Up until January 1, I was the Creative Director at Innovairre Communication, directing the marketing of products for our non-profit clients. 

I was asked if I would head up our new Diversity and Inclusion Department because the company knows how passionate I am about diversity, equity, and inclusion and they also realize how important this is for our organization. So for the first time in my corporate career, I have stepped out of the creative field and on to something that I am equally passionate about. 

You were an Art Director for Hallmark Cards for eight years. What was it like to work for Hallmark? What were some of the projects you worked on there? 

Working for Hallmark was one of the most amazing experiences that I’ve ever had. I was hired right out of school and started working as a graphic designer.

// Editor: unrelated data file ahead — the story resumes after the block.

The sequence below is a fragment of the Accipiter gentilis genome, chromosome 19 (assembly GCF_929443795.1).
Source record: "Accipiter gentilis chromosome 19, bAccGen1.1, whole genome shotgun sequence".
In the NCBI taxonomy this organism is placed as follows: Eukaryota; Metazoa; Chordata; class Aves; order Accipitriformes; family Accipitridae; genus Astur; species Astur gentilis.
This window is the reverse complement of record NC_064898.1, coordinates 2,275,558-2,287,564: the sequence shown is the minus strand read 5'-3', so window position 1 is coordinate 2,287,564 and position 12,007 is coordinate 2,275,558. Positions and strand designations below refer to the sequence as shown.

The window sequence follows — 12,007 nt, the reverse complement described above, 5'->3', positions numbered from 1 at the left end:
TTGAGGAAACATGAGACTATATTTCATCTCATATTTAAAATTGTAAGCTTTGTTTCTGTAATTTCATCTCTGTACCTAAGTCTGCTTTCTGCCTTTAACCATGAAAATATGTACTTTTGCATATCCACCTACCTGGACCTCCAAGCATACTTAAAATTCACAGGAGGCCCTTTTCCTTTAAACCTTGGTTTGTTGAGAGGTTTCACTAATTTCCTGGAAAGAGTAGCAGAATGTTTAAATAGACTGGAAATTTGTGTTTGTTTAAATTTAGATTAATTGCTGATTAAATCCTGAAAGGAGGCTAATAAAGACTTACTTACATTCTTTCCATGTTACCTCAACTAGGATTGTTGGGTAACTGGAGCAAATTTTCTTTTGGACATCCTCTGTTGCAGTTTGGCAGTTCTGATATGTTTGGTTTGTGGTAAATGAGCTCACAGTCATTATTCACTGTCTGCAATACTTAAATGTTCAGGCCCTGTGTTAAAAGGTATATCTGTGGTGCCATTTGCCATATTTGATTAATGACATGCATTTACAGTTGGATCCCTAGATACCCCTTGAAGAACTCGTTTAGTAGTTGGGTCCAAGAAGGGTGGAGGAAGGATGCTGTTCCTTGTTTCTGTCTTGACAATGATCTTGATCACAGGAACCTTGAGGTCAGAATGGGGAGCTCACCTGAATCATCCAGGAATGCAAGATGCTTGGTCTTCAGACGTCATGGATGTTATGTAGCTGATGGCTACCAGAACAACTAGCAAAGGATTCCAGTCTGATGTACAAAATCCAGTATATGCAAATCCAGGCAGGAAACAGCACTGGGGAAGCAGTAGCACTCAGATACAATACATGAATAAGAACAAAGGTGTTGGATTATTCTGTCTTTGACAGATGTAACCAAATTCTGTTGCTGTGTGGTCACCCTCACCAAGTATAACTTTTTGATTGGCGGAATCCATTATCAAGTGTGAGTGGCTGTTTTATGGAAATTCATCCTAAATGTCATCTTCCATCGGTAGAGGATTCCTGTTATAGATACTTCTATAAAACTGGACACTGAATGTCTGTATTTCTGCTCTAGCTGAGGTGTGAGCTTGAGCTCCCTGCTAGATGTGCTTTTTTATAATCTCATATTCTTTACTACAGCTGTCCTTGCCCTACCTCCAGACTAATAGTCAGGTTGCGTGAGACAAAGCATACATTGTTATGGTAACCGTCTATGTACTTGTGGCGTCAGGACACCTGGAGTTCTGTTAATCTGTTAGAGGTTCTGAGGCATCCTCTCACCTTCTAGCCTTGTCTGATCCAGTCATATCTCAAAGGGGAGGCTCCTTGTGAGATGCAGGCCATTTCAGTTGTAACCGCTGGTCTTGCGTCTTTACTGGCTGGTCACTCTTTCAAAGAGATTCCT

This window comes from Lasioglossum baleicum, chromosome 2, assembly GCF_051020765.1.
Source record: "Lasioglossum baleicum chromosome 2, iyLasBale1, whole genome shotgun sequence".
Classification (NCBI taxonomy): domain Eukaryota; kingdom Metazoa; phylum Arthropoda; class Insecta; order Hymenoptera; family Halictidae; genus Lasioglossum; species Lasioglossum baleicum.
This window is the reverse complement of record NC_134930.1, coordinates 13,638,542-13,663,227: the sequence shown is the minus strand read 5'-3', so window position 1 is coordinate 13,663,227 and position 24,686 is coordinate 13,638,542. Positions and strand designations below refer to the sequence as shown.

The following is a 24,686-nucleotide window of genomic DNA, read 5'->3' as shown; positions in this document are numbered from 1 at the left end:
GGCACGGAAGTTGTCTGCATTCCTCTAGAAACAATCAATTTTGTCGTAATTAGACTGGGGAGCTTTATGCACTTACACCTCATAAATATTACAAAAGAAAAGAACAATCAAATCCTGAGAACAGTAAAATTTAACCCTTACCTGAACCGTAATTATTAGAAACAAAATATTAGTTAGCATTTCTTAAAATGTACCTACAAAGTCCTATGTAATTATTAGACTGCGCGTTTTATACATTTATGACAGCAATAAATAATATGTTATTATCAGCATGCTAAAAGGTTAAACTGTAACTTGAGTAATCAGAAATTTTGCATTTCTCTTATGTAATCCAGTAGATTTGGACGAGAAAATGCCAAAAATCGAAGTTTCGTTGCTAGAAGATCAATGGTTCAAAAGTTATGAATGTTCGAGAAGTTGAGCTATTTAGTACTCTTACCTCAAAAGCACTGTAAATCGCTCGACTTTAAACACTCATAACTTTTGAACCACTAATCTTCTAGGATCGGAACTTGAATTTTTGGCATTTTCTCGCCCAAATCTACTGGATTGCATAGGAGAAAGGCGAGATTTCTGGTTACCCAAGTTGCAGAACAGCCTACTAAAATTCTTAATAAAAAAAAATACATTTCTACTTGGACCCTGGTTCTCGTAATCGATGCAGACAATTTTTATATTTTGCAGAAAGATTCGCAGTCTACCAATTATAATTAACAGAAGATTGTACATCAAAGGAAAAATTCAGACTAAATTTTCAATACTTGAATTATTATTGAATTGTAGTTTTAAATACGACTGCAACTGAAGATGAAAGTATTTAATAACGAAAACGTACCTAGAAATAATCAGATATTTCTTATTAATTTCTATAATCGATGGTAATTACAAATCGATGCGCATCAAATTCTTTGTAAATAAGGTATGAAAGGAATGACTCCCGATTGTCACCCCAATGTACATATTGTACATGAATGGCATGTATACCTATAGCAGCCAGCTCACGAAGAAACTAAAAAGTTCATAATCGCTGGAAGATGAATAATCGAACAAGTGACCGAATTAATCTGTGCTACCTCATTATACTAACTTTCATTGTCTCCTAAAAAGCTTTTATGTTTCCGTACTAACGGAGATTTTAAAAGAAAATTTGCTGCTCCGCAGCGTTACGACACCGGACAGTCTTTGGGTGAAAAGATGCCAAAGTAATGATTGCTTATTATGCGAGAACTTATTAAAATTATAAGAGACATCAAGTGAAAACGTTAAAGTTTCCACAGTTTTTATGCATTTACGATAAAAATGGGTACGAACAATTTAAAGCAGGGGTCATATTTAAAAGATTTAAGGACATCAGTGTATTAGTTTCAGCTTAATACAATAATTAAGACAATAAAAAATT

In 2005 a writer colleague Dierdra Zollar and I created a collection of cards called “Uplifted!” for the Hallmark Mahogany line. It featured my artwork and she did the writing. The collection performed well, and I still get people asking about it more than 15 years later. 

After that I began art directing many different card lines, including many years directing the Mahogany card line, celebrating Black culture. It was pretty cool that I even worked on some Dayspring cards (the Hallmark card line celebrating faith) as well. 

One of my most exciting experiences was partnering with singer, songwriter, and Grammy winner Jill Scott to create a collection of cards. She is so talented and she was a pleasure to work with.

I also was blessed to create products for Dr. Maya Angelou, Iyanla Vanzant, and T. D. Jakes.